So what is it about the Capo that makes him compelling or remotely worthy of attention? In my opinion Jones wins with Personality Rap, a genre that has absolutely nothing to do with any classically valued ability on the mic and is all about salesmanship and presentation. It’s a style that’s prevalent in the periphery of New York’s hip hop scene. Sheek Louch, late Noreaga, Lil Cease, Tony Yayo. (some Personality Rappers are better than others) All rappers I should hate but occasionally drop songs I enjoy. And they do it around their verses and hooks, with intros, outros, jokes, quirks and ad-libs. They sell you with humor and warmth. They’re people you enjoy hearing on a personal level, and Jim Jones has found a new way to exploit this talent and remain relevant.

Jones has turned a position as Cam'ron's hypeman into a fairly respectable career. He's had a handful of smash hits, a few albums that don't suck and he won a battle with Jay-Z. You can’t talk about The Diplomats without talking about Cam. Present in his post Come Home With Me work is an embrace of an individuality, a weirdness Hip Hop historically works towards suppressing in the interest of cool. For your consideration: The willingness to wear pink, tight jeans, (unthinkable when the Dips began doing it pre-Hipster rap in New York) what amounts to basically an entire seperate slang language and songs about irritable bowel syndrome. Jones has basically taken that and made his aesthetic out of it, excelling with random punchlines and silly, self-aware, ostentatious style. (A one man play about his life?)

Case and point is the slew of remixes Jones has popped up on this season. What’s important to keep in mind is his selectiveness. Jones has his finger firmly on the popular pulse at the moment and more than his physical verses, his mere willingness to branch out and appear on these unlikely songs endear him to a listener considering Jones as a whole. Like a guy showing up at every rooftop party in Williamsburg regardless of whether the crowd is shrink fits and dunks, unwashed Levis and their girlfriend’s flannel or button downs and ACGs. Let’s take a look at three notable examples.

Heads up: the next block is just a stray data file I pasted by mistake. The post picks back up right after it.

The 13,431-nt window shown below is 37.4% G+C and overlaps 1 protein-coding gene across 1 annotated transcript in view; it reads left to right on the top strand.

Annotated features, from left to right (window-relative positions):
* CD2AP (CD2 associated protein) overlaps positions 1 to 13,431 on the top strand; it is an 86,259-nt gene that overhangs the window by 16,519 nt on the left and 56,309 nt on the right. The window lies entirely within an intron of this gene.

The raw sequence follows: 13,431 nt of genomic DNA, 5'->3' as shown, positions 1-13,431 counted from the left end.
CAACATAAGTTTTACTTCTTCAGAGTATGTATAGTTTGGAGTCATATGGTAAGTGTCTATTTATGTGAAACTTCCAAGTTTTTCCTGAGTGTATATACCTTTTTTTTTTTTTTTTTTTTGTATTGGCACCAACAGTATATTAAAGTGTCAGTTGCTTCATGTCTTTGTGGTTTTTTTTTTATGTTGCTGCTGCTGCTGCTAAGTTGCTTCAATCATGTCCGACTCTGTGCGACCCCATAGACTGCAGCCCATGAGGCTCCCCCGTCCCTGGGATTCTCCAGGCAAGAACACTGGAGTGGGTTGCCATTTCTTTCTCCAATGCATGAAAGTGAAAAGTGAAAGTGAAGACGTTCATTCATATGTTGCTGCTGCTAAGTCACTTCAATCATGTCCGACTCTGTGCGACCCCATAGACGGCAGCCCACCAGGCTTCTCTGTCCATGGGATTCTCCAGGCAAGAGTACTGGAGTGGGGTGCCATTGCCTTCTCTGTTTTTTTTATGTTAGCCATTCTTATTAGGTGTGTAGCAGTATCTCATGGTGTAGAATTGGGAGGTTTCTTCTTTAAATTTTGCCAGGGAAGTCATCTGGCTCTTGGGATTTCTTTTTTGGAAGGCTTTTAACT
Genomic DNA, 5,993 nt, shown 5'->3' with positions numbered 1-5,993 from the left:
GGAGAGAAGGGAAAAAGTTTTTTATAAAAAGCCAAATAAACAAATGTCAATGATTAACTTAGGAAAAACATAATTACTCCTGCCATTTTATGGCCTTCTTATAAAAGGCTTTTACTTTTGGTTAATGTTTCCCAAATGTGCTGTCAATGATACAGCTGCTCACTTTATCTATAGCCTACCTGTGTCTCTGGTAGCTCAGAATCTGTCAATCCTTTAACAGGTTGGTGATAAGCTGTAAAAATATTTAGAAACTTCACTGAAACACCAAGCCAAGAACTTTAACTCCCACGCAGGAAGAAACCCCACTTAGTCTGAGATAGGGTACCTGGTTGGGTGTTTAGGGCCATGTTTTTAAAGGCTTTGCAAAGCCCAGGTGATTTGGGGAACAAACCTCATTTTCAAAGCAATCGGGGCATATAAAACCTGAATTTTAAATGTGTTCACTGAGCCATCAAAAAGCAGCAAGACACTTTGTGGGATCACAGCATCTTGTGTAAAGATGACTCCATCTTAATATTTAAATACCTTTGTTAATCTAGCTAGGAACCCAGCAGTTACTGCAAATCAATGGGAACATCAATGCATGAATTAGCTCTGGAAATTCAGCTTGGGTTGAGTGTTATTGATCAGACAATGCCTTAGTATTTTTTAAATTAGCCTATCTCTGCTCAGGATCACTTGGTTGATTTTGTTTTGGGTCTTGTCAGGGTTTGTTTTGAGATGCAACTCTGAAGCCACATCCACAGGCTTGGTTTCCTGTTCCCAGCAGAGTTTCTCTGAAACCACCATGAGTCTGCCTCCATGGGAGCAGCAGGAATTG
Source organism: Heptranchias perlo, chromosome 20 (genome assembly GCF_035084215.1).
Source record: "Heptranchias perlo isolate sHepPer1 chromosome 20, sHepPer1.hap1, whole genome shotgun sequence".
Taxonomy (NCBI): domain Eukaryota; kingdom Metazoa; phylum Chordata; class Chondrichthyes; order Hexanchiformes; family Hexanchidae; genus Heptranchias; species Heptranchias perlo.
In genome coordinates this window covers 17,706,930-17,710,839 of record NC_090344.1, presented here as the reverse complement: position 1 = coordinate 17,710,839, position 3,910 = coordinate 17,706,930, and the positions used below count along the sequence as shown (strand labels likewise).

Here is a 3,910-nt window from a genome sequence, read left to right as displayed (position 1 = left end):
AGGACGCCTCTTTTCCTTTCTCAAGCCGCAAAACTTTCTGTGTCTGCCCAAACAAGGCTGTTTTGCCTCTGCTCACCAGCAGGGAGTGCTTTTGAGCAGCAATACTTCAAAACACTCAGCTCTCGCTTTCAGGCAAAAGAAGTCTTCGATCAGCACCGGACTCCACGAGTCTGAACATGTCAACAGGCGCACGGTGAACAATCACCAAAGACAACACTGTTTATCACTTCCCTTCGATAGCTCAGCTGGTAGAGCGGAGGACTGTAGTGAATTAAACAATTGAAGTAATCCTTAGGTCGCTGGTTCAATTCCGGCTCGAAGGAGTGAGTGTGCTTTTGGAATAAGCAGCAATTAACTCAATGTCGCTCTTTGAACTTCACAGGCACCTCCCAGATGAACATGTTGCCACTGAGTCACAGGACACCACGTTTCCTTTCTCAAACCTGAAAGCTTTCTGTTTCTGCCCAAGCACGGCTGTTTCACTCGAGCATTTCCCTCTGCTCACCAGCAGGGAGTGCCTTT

Kid Cudi- Day & Night

Kid Cudi is an artist I knew absolutely nothing about and made a conscious effort to avoid based solely off the circles in which his name had been ringing out. One of my boys practically forced me to listen to this and I’m glad he did. On paper this song should suck. It’s Kid Cudi and Jim Jones over a sped up “This is Why I’m hot” with a spacey, shimmering organ emerging from time to time. I don’t exactly know what to call the verses but I know it’s not rapping. The song is an emoish ode to smoking weed and being introspective. All that being said, this cranks. They say we’re post irony, Kid Cudi’s career might be a litmus test. (He does a fairly faithful rendition of “50 ways to leave your lover” on a recent not bad mixtape) You have to respect Jones for playing the elder statesmen and reaching out to an up and coming artist on a pretty unorthodox contribution. But, in what will become a theme, Jones understands the base he’s reaching out to. He’s catering to a new generation of listeners with diverse tastes and styles, not afraid to shuffle Cudi in with Bon Iver and unapologetic in doing so. To borrow a phrase from the stoner basketball heads at Free Darko, Liberated Fans. The generation gap is far too vigilantly held in New York in my opinion and everyone loses as a result. Jones’ verse here is typically light and engaging as he takes a slightly more earthly approach to Cudi’s theme, and for anyone who hasn’t taken notice he’s supplanted Jeezy as the best ad-libber in the game. In fact, Jim’s ad-libs have replaced the punchline for what you pay the most attention to in his verse. (“Sorry Judge”) I’m not even sure whether I can say I like this, but my lack of certainty and inability to define what exactly this is excites me. All I know definitively is this is the perfect song for a cold, solitary walk home from the train.